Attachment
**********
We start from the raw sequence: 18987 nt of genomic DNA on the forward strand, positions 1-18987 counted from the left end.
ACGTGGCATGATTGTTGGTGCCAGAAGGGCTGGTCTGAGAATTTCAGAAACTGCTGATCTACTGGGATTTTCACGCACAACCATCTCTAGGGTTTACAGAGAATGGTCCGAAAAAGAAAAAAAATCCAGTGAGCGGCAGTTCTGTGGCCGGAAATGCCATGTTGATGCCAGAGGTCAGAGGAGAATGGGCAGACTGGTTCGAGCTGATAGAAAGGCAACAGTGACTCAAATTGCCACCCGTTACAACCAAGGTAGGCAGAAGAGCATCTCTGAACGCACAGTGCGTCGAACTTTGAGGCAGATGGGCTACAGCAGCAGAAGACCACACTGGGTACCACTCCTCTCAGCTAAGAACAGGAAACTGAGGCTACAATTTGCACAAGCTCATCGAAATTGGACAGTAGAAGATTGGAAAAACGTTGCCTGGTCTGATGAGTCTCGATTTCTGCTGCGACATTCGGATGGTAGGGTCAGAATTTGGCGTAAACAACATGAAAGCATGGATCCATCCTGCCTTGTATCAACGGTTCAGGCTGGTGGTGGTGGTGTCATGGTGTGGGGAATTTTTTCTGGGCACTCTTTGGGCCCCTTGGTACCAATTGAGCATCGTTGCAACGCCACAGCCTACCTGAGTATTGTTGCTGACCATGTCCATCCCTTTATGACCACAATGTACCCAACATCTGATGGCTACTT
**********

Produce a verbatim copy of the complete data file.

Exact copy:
We start from the raw sequence: 18987 nt of genomic DNA on the forward strand, positions 1-18987 counted from the left end.
ACGTGGCATGATTGTTGGTGCCAGAAGGGCTGGTCTGAGAATTTCAGAAACTGCTGATCTACTGGGATTTTCACGCACAACCATCTCTAGGGTTTACAGAGAATGGTCCGAAAAAGAAAAAAAATCCAGTGAGCGGCAGTTCTGTGGCCGGAAATGCCATGTTGATGCCAGAGGTCAGAGGAGAATGGGCAGACTGGTTCGAGCTGATAGAAAGGCAACAGTGACTCAAATTGCCACCCGTTACAACCAAGGTAGGCAGAAGAGCATCTCTGAACGCACAGTGCGTCGAACTTTGAGGCAGATGGGCTACAGCAGCAGAAGACCACACTGGGTACCACTCCTCTCAGCTAAGAACAGGAAACTGAGGCTACAATTTGCACAAGCTCATCGAAATTGGACAGTAGAAGATTGGAAAAACGTTGCCTGGTCTGATGAGTCTCGATTTCTGCTGCGACATTCGGATGGTAGGGTCAGAATTTGGCGTAAACAACATGAAAGCATGGATCCATCCTGCCTTGTATCAACGGTTCAGGCTGGTGGTGGTGGTGTCATGGTGTGGGGAATTTTTTCTGGGCACTCTTTGGGCCCCTTGGTACCAATTGAGCATCGTTGCAACGCCACAGCCTACCTGAGTATTGTTGCTGACCATGTCCATCCCTTTATGACCACAATGTACCCAACATCTGATGGCTACTT